ISBN : 9780198716525
From antiquity to the Renaissance the pursuit of patronage was central to the literary career, yet relationships between poets and patrons were commonly conflicted, if not antagonistic, necessitating compromise even as they proffered stability and status. Was it just a matter of speaking lies to power? The present study looks beyond the rhetoric of dedication to examine how traditional modes of literary patronage responded to the challenge of print, as the economies of gift-exchange were forced to compete with those of the marketplace. It demonstrates how awareness of such divergent milieux prompted innovative modes of authorial self-representation, inspired or frustrated the desire for laureation, and promoted the remarkable self-reflexivity of Early Modern verse. By setting English Literature from Caxton to Jonson in the context of the most influential Classical and Italian exemplars it affords a wide comparative context for the reassessment of patronage both as a social practice and a literary theme.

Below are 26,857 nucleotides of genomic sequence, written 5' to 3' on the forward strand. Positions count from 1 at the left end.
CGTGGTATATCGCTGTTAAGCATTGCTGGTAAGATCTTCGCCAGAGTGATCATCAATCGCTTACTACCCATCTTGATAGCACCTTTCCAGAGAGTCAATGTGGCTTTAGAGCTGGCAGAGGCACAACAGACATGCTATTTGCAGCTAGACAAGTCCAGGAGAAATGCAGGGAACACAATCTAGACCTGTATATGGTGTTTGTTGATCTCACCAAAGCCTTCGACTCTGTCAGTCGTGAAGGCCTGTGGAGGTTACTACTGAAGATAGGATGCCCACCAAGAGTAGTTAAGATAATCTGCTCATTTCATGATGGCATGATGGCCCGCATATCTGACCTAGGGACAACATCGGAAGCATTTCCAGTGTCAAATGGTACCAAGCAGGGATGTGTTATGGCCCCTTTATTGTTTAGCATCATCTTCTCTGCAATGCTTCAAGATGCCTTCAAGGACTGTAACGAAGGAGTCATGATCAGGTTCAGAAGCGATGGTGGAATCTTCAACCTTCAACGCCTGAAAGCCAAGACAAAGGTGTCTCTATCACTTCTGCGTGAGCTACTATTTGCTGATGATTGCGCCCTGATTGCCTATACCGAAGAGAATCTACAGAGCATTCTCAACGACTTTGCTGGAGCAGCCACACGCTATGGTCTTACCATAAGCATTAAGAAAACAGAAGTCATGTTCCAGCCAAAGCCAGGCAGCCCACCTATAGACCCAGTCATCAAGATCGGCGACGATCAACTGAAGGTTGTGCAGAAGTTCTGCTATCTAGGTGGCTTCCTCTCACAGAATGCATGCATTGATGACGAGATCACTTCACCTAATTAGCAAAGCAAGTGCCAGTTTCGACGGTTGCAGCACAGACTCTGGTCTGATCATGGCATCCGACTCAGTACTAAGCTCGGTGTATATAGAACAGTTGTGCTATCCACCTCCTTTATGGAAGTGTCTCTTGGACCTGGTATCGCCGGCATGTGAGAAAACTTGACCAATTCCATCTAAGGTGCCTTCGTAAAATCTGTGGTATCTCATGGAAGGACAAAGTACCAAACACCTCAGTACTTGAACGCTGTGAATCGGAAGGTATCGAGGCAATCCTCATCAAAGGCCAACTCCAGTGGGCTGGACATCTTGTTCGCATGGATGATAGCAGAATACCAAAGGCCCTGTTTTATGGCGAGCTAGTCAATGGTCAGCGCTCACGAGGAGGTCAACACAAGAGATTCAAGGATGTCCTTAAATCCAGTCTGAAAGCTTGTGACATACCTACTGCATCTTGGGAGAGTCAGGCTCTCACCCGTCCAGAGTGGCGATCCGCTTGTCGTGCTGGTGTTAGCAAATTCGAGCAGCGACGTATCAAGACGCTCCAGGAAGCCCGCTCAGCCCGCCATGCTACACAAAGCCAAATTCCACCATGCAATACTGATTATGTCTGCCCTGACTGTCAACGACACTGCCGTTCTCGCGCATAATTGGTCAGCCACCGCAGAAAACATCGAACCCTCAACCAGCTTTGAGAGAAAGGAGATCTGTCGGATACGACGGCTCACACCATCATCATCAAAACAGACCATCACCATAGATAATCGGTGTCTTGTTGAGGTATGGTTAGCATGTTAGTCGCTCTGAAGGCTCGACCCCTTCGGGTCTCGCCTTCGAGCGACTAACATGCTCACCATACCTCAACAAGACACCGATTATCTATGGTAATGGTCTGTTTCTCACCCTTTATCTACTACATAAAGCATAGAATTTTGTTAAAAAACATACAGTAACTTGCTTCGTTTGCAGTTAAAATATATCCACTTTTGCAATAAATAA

PART ONE: THEORY AND PRACTICE
1 Of Followers and Friends: Problems of Definition
2 Visions of Laurel: Classical Exemplars
3 The Arts of Magnificence: Early Modern Exemplars
4 Economies of Script and Print
5 The Rhetoric of Paratexts
6 The Protocols of Presentation
PART TWO: ITALIAN LITERARY PATRONAGE
7 Petrarch: The Renaissance of Patronage
8 Ariosto: Laureate or Poligrafo?
9 Tasso: Patronage and Imprisonment
PART THREE: ENGLISH LITERARY PATRONAGE, 1500-1625
10 Print and Patronage in the Early Tudor Age
11 Elizabeth I and Court Patronage
12 Courts and Coteries
13 The Elizabethan Marketplace
14 Career Trajectories
15 Egerton: A Patron's 'Canon'
16 The Courts of King James and Prince Henry
17 Conclusion: Laurels Won and Lost